Load control is vital for crane safety
By Jeff Donaldson10 May 2023
Crane rigging is crucial to construction and industrial projects, but can be among the most dangerous. According to the U.S. Bureau of Labor Statistics, hundreds of injuries and deaths involving cranes occur each year1. With such high stakes, it’s time to look closer at improving safety for crane rigging. One solution that has been gaining traction is load control.
Load control refers to using various tools and techniques to ensure that a load being lifted by a crane remains stable and secure throughout the lifting process. This can include everything from specialized rigging equipment to computerized load monitoring systems. By stabilizing loads, the entire jobsite is safer and more efficient.
If you’re wondering why load control is so vital for crane safety, consider that:
Unstable loads can kill workers. One of the most apparent reasons to stabilize loads during crane rigging is that unstable loads are challenging to control with standard, manual solutions such as taglines. When a load shifts, spins or falls during lifting, crew members typically stand beneath the load holding the stabilizing tagline. Standing in harm’s way, they can be hit by the load or pulled from their location by holding on to the line. This is especially true when working with heavy loads or confined spaces with little room for error. Load control technology can move workers into safer places and eliminate unexpected shifts in the direction of the load.
Real-time data improves operations. Using load control technology can give crane operators and project owners more insight into what’s working and not working. Data can track a load’s weight, stability and direction in real time, resulting in consistent adjustments and improvements to the operations. This can help identify potential problems before they become emergencies. It can also eliminate downtime, saving the company significant money caused by delays.
Reduce insurance costs. Insurance coverage is one of the highest costs of industrial construction projects, with premiums reaching more than $10 million or up to 15 percent of a project’s budget. Cranes pose a significant risk to pedestrians, cyclists, motorists and workers due to their size, weight and capacity to carry large, heavy objects. Crane accidents can cause fatal injuries leading to catastrophic financial losses for the companies involved. Because each construction project and environment are unique, unpredictability increases risk and insurance costs. With data that shows a reduction in worker’s comp claims, insurance companies can see an improvement in loss control and predictability, two items that can lower insurance premiums.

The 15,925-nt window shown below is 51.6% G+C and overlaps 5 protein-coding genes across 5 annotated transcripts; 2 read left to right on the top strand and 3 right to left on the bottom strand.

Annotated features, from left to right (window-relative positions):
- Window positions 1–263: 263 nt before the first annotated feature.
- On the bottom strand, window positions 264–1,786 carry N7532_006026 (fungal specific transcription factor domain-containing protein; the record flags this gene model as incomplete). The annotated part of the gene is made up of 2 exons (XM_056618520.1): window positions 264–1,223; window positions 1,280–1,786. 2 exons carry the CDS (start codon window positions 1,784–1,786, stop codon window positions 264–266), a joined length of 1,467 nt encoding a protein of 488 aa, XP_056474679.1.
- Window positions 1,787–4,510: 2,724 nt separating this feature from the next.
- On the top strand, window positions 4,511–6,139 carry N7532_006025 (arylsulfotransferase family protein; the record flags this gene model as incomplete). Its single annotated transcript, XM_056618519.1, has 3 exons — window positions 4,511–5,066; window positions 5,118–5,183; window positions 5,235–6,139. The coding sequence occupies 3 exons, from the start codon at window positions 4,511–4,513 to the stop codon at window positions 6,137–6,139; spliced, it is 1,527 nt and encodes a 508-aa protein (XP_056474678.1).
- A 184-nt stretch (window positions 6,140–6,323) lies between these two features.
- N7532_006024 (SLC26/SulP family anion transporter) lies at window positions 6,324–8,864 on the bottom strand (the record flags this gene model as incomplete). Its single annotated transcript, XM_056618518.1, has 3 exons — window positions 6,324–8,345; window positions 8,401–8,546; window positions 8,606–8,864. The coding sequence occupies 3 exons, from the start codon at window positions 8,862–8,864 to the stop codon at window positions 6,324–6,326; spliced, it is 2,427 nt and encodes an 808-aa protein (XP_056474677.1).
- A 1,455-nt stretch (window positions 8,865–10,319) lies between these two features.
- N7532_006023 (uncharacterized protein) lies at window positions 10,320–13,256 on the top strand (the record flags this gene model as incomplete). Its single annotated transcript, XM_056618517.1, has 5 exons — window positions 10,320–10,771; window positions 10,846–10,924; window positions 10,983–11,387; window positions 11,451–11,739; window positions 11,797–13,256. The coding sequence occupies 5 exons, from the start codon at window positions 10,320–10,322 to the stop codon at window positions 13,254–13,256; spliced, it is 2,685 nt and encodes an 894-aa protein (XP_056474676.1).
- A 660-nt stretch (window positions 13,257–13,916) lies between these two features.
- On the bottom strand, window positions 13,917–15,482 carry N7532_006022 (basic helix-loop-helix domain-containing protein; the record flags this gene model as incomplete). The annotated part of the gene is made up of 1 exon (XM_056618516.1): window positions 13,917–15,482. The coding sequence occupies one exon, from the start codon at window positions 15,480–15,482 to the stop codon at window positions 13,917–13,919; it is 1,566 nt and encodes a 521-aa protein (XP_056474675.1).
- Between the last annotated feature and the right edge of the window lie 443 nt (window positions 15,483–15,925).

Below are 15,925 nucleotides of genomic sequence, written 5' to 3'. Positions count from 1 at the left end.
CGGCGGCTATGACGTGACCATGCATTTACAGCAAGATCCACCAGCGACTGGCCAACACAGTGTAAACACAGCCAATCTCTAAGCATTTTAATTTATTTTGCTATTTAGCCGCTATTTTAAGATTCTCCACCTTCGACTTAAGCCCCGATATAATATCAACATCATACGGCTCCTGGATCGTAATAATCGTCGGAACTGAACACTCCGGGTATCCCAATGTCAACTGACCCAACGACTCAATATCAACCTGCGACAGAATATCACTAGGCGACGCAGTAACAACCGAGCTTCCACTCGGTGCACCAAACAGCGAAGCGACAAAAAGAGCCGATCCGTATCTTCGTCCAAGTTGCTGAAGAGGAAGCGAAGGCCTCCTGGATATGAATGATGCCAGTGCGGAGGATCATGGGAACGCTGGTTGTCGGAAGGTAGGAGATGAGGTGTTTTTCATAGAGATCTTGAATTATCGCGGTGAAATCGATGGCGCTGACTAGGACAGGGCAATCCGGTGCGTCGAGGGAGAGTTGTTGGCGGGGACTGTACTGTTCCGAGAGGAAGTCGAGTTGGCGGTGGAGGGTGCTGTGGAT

It’s time for load stabilization innovation to evolve beyond the tagline, which hasn’t changed for hundreds of years. Imagine other scenarios that now seem commonplace in construction:
■ Before telematics, insurance companies relied on motor vehicle records and credit scores of drivers to guess what type of drivers they were. This data was used to set insurance rates.
■ Hard hats are so valuable that many U.S. states reduce workers comp payouts by up to 15 percent if workers weren’t wearing a hard hat when injured.
■ With an average of 10 construction site fires per day nationally, it’s hard to imagine a site without a sprinkler system. They have become a best practice to avoid catastrophic loss.
The Vita Load Navigator (VLN) is a load control device that significantly increases safety and efficiency. The propulsion-driven device connects below the hook and can be autonomously and manually controlled. Measuring more than 1,000 data points per second, the system detects load movement in real-time and adjusts the load with high-powered fans to eliminate spinning, rotations, swaying or other problems that cause site damage or injuries. Loads are stabilized wirelessly by an operator from the ground. The worker holding the tagline is no longer under the heavy load, greatly enhancing his or her safety.
“Using the Vita Load Navigator meant we did not have to have riggers run through an obstacle course, making it much more efficient and safer for the crew,” said Josiah Rausch, crane tech manager for Creative Lifting Services.
Real-time data is collected and can be utilized to improve operations and costs. Lifting tasks can be stored in the device’s memory for easy recall and repeatability. Data from the use of the VLN has shown an improvement in operations, including 75 percent elimination of construction crane injuries, 63 percent overall crane accident reduction and up to a 50 percent increase in crane productivity.
Jeff Donaldson is chief marketing officer for Vita Inclinata Technologies.